BACKGROUND: There has been no randomised controlled trial (RCT) of fluid bolus therapy in paediatric sepsis in the developed world despite evidence that excess fluid may be associated with harm.

OBJECTIVES: To determine the feasibility of the Fluids in Shock (FiSh) trial - a RCT comparing restricted fluid bolus (10 ml/kg) with current practice (20 ml/kg) in children with septic shock in the UK.

DESIGN: (1) Qualitative feasibility study exploring parents' views about the pilot RCT. (2) Pilot RCT over a 9-month period, including integrated parental and staff perspectives study.

SETTING: (1) Recruitment took place across four NHS hospitals in England and on social media. (2) Recruitment took place across 13 NHS hospitals in England.

PARTICIPANTS: (1) Parents of children admitted to a UK hospital with presumed septic shock in the previous 3 years. (2) Children presenting to an emergency department with clinical suspicion of infection and shock after 20 ml/kg of fluid. Exclusion criteria were receipt of > 20 ml/kg of fluid, conditions requiring fluid restriction and the patient not for full active treatment (i.e. palliative care plan in place). Site staff and parents of children in the pilot were recruited to the perspectives study.

INTERVENTIONS: (1) None. (2) Children were randomly allocated (1 : 1) to 10- or 20-ml/kg fluid boluses every 15 minutes for 4 hours if in shock.

MAIN OUTCOME MEASURES: (1) Acceptability of FiSh trial, proposed consent model and potential outcome measures. (2) Outcomes were based on progression criteria, including recruitment and retention rates, protocol adherence and separation between the groups, and collection and distribution of potential outcome measures.

RESULTS: (1) Twenty-one parents were interviewed. All would have consented for the pilot study. (2) Seventy-five children were randomised, 40 to the 10-ml/kg fluid bolus group and 35 to the 20-ml/kg fluid bolus group. Two children were withdrawn. Although the anticipated recruitment rate was achieved, there was variability across the sites. Fifty-nine per cent of children in the 10-ml/kg fluid bolus group and 74% in the 20-ml/kg fluid bolus group required only a single trial bolus before shock resolved. The volume of fluid (in ml/kg) was 35% lower in the first hour and 44% lower over the 4-hour period in the 10-ml/kg fluid bolus group. Fluid boluses were delivered per protocol (volume and timing) for 79% of participants in the 10-ml/kg fluid bolus group and for 55% in the 20-ml/kg fluid bolus group, mainly as a result of delivery not being completed within 15 minutes. There were no deaths. Length of hospital stay, paediatric intensive care unit (PICU) transfers, and days alive and PICU free did not differ significantly between the groups. Two adverse events were reported in each group. A questionnaire was completed by 45 parents, 20 families and seven staff were interviewed and 20 staff participated in focus groups. Although a minority of site staff lacked equipoise in favour of more restricted boluses, all supported the trial.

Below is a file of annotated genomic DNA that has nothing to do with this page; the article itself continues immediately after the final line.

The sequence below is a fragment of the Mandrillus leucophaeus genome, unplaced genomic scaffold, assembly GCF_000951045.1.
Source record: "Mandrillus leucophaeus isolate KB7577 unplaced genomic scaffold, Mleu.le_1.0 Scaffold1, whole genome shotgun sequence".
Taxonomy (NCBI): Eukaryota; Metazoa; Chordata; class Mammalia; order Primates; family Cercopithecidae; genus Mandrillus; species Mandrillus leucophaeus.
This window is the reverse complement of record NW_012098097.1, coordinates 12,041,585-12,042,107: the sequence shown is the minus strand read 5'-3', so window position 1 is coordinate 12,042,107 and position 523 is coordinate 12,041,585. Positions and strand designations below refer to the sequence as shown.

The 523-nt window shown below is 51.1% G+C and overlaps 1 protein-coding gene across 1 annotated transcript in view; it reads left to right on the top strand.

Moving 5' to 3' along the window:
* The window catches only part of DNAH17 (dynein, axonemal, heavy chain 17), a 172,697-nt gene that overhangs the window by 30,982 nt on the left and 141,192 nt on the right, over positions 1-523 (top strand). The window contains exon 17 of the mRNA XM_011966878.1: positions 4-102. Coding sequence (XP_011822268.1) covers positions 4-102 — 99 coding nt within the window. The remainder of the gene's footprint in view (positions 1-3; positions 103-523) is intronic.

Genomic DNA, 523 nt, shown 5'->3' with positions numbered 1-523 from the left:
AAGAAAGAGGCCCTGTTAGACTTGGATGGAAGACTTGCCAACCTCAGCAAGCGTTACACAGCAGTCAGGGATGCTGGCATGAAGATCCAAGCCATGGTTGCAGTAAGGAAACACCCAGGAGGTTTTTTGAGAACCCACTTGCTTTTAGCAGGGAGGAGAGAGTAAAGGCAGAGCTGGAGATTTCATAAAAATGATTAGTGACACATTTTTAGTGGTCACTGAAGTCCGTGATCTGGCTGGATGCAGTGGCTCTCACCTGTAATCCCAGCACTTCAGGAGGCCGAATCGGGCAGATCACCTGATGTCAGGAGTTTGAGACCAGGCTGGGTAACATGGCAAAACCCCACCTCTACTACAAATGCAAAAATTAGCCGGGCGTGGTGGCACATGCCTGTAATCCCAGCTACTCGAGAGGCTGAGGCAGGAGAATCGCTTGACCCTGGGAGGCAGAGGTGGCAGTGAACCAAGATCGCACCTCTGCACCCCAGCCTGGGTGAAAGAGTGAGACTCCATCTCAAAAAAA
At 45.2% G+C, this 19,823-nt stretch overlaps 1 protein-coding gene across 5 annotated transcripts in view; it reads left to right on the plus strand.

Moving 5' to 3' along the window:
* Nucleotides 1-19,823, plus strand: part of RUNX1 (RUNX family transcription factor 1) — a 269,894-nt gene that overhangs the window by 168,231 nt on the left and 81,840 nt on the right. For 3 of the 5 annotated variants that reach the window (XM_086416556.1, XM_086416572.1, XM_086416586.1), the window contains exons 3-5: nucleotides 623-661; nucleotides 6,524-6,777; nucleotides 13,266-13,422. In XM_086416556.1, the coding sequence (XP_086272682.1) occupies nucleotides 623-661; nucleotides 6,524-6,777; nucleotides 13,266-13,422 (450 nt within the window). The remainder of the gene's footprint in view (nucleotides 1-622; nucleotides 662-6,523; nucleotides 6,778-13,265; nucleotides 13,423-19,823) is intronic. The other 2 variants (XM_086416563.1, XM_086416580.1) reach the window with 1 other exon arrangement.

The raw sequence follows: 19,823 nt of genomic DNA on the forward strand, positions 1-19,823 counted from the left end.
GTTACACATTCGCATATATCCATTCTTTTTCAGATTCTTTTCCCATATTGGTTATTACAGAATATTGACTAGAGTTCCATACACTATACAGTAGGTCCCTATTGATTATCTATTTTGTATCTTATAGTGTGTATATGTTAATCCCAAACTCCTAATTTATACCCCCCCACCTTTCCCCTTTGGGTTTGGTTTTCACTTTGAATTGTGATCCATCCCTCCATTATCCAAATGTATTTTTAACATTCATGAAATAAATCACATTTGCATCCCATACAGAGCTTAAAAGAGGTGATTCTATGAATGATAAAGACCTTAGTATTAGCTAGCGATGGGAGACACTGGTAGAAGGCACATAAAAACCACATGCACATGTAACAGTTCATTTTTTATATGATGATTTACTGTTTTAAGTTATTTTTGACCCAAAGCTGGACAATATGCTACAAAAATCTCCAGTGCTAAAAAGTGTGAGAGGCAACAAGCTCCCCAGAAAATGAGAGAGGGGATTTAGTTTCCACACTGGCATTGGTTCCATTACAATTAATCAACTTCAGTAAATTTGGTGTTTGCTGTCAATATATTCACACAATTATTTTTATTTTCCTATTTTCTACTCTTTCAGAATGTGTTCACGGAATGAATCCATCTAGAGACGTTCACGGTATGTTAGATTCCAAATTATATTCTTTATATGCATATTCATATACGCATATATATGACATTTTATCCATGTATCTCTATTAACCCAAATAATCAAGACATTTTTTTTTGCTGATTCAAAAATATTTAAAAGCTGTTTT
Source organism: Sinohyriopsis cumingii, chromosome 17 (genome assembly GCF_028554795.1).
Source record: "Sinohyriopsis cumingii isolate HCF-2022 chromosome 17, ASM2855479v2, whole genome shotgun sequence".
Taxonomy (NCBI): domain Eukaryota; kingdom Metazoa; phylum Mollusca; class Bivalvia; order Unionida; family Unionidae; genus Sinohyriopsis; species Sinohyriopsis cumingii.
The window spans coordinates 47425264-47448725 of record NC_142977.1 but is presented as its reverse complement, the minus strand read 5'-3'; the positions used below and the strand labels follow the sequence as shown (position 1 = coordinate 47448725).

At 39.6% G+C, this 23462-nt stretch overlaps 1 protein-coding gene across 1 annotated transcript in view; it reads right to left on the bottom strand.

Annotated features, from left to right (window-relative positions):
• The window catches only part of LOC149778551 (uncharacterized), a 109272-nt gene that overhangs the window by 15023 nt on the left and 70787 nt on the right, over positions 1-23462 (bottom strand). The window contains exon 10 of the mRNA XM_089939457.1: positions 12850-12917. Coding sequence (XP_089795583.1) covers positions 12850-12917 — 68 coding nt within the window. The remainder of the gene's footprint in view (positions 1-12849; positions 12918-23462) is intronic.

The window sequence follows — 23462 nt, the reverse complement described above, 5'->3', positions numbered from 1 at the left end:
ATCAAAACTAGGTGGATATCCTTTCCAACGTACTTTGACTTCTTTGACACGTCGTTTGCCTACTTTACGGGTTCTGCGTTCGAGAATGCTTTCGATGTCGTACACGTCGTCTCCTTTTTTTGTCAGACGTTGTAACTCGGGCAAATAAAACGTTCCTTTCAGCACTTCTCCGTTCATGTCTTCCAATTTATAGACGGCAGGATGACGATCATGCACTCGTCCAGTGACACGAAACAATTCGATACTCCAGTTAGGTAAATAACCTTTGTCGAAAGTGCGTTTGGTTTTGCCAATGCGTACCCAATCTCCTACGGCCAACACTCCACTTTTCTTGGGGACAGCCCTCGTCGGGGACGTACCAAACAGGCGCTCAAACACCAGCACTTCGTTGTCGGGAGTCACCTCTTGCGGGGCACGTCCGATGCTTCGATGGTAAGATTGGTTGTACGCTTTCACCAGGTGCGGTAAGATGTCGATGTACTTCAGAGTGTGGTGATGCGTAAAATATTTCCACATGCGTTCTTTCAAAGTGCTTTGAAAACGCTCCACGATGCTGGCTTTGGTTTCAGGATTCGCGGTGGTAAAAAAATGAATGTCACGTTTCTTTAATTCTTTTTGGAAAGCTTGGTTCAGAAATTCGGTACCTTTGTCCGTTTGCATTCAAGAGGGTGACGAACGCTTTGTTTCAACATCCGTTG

CONCLUSIONS: Even though a successful feasibility and pilot RCT were conducted, participants were not as unwell as expected. A larger trial is not feasible in its current design in the UK.

FUTURE WORK: Further observational work is required to determine the epidemiology of severe childhood infection in the UK in the postvaccine era.

TRIAL REGISTRATION: Current Controlled Trials ISRCTN15244462.

FUNDING: This project was funded by the National Institute for Health Research (NIHR) Health Technology Assessment programme and will be published in full in Health Technology Assessment; Vol. 22, No. 51. See the NIHR Journals Library website for further project information.

Original languageEnglish
Pages (from-to)1-106
Number of pages106
JournalHealth technology assessment (Winchester, England)
Issue number51
Publication statusPublished - Sept 2018


  • Child
  • Child, Preschool
  • Feasibility Studies
  • Female
  • Fluid Therapy/methods
  • Humans
  • Infant
  • Injections, Intravenous
  • Length of Stay
  • Male
  • Pilot Projects
  • Research Design
  • Shock, Septic/therapy
  • United Kingdom


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